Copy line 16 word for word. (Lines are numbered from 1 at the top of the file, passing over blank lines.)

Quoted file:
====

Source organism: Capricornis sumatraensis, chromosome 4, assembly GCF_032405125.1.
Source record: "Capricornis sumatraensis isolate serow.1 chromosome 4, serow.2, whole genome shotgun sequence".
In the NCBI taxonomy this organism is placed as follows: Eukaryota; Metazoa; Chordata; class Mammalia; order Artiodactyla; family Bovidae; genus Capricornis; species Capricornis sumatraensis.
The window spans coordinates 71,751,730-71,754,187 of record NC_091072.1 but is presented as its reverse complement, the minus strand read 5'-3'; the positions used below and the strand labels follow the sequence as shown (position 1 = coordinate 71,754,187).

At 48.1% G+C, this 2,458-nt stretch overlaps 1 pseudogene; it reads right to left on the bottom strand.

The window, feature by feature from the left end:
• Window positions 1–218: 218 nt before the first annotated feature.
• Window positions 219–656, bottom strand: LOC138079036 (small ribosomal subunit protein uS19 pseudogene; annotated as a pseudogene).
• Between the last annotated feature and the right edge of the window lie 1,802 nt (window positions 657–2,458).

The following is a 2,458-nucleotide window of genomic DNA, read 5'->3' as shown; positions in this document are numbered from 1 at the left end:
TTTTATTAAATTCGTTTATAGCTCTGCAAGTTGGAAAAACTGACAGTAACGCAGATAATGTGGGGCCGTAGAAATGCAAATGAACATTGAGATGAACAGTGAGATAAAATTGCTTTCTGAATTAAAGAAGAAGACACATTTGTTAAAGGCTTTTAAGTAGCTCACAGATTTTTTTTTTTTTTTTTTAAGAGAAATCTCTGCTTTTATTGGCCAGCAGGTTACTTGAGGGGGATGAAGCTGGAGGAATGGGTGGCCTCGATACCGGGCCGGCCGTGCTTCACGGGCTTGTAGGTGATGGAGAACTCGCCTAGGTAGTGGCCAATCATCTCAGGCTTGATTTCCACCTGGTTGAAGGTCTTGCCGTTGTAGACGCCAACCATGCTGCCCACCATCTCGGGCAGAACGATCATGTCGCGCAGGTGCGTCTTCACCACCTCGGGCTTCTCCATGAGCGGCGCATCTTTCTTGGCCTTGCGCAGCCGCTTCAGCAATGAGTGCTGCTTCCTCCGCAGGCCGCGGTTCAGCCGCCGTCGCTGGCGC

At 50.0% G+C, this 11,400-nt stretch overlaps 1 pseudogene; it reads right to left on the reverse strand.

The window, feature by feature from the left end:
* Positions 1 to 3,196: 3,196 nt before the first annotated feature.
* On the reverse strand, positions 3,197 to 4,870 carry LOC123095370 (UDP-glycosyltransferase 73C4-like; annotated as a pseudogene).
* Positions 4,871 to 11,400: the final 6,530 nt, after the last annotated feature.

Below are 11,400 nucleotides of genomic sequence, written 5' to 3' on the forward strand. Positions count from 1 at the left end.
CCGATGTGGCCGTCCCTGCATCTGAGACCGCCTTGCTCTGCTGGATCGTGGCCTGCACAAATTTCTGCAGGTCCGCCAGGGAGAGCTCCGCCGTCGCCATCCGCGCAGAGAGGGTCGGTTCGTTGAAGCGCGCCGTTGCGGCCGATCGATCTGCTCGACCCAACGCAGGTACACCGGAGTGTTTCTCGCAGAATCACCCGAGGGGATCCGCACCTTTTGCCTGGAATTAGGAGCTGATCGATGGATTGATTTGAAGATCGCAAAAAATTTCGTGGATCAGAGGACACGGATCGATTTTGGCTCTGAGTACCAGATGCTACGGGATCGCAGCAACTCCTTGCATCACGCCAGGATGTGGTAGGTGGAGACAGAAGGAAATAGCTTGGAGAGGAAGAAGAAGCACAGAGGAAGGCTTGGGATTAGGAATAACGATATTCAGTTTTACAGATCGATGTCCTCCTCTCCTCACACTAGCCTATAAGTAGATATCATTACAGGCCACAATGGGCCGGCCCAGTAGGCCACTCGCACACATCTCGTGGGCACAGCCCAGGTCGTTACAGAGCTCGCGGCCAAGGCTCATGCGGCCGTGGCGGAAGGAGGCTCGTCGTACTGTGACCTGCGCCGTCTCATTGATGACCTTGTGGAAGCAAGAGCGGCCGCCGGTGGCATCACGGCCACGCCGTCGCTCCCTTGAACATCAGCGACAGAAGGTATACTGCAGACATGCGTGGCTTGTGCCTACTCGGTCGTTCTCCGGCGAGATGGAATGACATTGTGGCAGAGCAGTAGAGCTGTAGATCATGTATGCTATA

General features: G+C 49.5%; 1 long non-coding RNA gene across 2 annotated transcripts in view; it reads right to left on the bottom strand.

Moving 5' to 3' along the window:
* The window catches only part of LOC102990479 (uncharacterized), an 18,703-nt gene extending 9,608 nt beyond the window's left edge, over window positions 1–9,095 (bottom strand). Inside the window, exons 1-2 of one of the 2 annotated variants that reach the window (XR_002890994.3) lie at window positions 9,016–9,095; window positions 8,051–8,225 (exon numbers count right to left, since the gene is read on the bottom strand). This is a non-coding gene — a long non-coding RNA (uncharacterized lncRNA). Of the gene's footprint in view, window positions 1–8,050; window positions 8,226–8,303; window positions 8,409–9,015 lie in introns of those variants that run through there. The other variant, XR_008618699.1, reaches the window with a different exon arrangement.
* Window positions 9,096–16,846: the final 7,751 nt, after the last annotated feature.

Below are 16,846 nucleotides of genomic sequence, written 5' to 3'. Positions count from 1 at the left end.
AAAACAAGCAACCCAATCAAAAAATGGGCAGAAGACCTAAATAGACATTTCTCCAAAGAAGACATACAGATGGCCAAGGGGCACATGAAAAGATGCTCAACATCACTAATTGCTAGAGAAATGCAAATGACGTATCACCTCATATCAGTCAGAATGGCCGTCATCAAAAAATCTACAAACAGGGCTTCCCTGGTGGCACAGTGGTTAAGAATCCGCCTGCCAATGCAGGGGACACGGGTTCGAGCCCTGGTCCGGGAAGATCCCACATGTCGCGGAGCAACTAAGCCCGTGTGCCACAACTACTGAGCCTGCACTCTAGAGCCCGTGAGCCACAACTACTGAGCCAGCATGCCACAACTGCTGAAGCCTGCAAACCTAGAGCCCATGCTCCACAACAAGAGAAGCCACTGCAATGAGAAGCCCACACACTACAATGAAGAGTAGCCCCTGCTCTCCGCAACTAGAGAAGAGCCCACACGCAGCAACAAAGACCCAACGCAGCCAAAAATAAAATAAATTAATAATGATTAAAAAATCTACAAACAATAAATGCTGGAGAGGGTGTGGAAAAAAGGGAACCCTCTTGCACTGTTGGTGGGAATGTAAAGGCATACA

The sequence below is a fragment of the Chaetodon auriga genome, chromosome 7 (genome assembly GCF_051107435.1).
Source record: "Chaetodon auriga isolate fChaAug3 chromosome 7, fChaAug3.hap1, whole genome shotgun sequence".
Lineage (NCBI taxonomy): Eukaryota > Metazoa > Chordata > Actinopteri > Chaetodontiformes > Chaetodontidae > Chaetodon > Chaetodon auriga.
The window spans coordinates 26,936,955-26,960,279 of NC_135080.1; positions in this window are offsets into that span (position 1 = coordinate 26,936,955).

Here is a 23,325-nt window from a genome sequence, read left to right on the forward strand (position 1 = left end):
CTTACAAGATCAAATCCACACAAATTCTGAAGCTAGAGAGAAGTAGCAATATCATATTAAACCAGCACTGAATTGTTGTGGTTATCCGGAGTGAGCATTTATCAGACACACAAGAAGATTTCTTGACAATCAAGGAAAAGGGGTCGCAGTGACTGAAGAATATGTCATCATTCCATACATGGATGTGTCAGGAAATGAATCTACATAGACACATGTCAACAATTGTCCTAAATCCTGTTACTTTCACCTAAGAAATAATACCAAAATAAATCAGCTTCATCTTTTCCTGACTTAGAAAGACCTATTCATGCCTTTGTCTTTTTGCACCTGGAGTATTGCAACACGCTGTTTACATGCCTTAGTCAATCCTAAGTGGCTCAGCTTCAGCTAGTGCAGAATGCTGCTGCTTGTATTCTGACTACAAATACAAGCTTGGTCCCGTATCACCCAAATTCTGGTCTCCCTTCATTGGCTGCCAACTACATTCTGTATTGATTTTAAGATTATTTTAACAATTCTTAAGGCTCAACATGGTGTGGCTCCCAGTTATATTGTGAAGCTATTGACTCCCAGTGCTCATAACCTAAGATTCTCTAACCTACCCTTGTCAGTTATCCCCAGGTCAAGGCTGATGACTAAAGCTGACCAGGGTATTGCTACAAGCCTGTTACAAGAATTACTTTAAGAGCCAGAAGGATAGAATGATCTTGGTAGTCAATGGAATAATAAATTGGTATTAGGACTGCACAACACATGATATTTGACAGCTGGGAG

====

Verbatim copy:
* Positions 4,871 to 11,400: the final 6,530 nt, after the last annotated feature.